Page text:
The Truth About the Brown Recluse

Shy Spider May Not Deserve Such a Deadly Reputation

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Brown recluse spiders have been blamed for tens of thousands of spider bites across the country, but researchers say the shy creatures have been wrongly accused. P. Kirk Visscher/University of California, Riverside hide caption

itoggle caption P. Kirk Visscher/University of California, Riverside
Range Map of the Brown Recluse Spider

The spider's territory, marked here in red, is limited to the southern and central Midwestern states. Yet unconfirmed reports of brown recluse spider bites have been filed from as far away as Alaska. University of California, Riverside hide caption

itoggle caption University of California, Riverside

Diane Barger and her family moved into a farmhouse outside Kansas City, Kansas, six years ago. They were looking for fresh air and country living. What they found were thousands of eight-legged creatures. NPR's Eric Niiler reports on the spider invasion.

At first, the Bargers took little notice of the spiders crawling around their 19th-century limestone home. "We'd see spiders, maybe one a week," says Diane Barger, "until the time when we discovered we had a recluse."

That would be the infamous brown recluse spider. It's the size of a quarter and poisonous. It lives only in the Central Midwest, yet it's blamed for tens of thousands of serious bites across the country every year. After Barger's 13-year-old daughter identified one, the family started finding them all over the house.

"We started looking around, the first night we found about eight, so we think we're going to die in the night," says Diane Barger. By the end of the week, they counted 100 spiders.

As its name suggests, the brown recluse spider is a shy, nocturnal creature that prefers to be left alone. The family moved their beds away from the walls so the spiders couldn't join them under the covers. Barger also contacted a brown recluse expert. He asked the family to collect all the spiders they could for six months. The project turned the family into amateur entomologists.

Every night, Diane and her husband spent up to two hours capturing spiders in a jar. It became a contest. On their best night, they came in with a haul of 37. At the end of six months, they had trapped 2,055.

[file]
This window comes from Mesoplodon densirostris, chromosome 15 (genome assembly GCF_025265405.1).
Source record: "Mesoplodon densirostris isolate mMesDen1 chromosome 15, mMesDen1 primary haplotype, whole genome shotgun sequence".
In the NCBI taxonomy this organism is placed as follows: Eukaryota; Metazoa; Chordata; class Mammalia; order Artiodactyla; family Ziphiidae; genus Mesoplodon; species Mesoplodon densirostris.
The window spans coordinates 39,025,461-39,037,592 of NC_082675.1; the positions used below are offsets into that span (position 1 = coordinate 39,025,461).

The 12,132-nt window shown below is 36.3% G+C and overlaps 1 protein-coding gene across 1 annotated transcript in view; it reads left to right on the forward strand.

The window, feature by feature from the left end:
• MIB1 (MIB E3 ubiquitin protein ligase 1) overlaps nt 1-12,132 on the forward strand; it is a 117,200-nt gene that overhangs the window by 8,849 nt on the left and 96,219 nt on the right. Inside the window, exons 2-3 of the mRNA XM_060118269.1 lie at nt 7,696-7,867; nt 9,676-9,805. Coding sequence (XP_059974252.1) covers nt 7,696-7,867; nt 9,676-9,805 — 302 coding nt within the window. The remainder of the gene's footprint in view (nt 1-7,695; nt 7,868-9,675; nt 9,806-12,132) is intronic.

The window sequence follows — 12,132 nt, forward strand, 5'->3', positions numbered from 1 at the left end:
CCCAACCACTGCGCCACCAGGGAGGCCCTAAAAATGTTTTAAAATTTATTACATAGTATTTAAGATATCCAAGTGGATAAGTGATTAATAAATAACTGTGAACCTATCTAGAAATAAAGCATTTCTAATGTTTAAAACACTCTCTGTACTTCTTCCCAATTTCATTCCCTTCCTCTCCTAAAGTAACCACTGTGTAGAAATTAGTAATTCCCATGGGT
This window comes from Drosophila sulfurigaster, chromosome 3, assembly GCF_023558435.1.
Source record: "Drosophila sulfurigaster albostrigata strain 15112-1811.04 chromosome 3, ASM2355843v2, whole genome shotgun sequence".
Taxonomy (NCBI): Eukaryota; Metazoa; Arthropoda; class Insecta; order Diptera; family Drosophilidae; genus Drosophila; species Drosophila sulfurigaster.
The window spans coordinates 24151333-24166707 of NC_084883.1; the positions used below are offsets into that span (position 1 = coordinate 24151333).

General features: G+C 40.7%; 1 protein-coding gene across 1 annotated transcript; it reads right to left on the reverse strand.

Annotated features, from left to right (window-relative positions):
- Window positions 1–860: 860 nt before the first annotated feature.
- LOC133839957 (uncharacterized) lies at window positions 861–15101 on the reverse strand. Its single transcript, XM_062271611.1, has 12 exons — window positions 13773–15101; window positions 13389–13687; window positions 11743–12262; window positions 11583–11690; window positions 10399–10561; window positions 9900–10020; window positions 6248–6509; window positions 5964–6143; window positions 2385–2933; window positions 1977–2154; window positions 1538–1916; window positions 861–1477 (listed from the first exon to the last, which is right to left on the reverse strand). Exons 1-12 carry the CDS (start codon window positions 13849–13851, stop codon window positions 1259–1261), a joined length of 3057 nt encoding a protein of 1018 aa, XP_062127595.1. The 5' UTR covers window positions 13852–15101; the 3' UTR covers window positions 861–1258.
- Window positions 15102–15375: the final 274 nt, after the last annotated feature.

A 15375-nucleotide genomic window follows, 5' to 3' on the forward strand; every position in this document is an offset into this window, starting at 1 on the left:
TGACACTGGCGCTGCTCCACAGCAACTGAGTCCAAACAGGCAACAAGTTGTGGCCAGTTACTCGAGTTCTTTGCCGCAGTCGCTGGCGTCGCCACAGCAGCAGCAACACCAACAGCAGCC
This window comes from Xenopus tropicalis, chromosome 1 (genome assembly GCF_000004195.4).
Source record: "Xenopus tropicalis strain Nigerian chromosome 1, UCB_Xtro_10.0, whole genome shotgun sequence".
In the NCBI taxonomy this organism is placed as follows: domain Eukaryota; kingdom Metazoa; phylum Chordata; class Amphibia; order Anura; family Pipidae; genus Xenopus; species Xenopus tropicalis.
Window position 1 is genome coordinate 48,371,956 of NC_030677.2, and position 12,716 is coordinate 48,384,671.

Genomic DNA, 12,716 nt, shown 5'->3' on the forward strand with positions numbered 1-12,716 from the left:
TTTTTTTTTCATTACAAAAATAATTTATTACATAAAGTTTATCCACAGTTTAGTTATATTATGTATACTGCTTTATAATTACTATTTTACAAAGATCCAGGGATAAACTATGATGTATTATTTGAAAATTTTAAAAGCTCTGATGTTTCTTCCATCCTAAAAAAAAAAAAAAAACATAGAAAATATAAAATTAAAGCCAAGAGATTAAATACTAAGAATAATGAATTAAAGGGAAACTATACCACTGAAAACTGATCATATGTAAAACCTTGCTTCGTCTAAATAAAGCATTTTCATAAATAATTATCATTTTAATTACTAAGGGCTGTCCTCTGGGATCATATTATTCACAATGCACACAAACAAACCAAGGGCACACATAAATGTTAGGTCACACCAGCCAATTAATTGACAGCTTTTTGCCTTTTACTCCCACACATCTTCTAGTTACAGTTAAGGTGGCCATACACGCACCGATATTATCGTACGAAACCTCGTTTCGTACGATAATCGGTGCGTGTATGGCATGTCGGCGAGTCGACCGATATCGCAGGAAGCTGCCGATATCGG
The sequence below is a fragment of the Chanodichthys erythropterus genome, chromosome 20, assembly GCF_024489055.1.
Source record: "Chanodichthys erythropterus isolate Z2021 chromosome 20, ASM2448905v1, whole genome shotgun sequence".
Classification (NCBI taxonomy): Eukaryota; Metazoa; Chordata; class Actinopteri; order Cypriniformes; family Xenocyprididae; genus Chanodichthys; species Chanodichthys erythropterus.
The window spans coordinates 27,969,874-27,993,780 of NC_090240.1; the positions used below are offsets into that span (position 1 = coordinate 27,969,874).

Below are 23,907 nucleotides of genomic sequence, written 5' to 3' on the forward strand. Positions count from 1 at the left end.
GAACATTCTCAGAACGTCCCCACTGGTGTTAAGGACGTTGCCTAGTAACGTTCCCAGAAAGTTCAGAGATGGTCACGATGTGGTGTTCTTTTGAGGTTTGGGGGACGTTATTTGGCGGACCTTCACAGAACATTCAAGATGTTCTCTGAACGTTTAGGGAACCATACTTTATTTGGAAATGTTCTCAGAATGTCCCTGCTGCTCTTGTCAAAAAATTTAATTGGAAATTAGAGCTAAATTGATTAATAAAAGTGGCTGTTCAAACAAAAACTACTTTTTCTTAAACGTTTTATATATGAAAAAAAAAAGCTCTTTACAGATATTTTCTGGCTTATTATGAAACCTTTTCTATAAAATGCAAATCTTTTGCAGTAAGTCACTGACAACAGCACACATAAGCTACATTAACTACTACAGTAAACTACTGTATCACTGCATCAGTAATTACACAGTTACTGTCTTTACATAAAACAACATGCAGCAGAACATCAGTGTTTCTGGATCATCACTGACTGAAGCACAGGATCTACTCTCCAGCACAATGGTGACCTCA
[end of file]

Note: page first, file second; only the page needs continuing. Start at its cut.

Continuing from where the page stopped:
Yet no one in the family was ever bitten. The Journal of Medical Entomology recently published the story of the Bargers and two other Midwestern families. Study author and spider expert Rick Vetter of the University of California, Riverside says these case studies show that the brown recluse is not the terror that many people believe it is.

"Spiders get blamed for all kinds of wounds," says Vetter. Current research is finding that in many cases, spiders aren't the cause.

Kevin Osterhout, attending physician at Philadelphia's Children's Hospital, sees several dozen people each year with bumps and bites who are convinced they've been bitten by the brown recluse. Yet the brown recluse isn't found in Pennsylvania. Its range is confined to Central Midwestern states such as Oklahoma and Missouri.

Doctors are largely to blame for perpetuating this myth, says Osterhout. "A lot of people come in with their wound, not knowing what it is, and a number of doctors will tell them that it is a brown recluse spider bite."

Entomologists agree that the brown recluse spider does occasionally bite people, and its venom can cause serious problems if the bite is left untreated. But Osterhout says bees and wasps and other species of spiders are more likely to cause problems than the brown recluse.

Like many people who live in brown recluse territory, the Bargers have learned to share their Kansas home.

"We love it here and the spiders haven't bothered us after this length of time. We're not really too worried about them coming out and attacking us now," says Diane Barger.

Now that it's wintertime, the spiders are dormant and aren't bothering anybody. But Barger says she'll be hunting them again when spring arrives.

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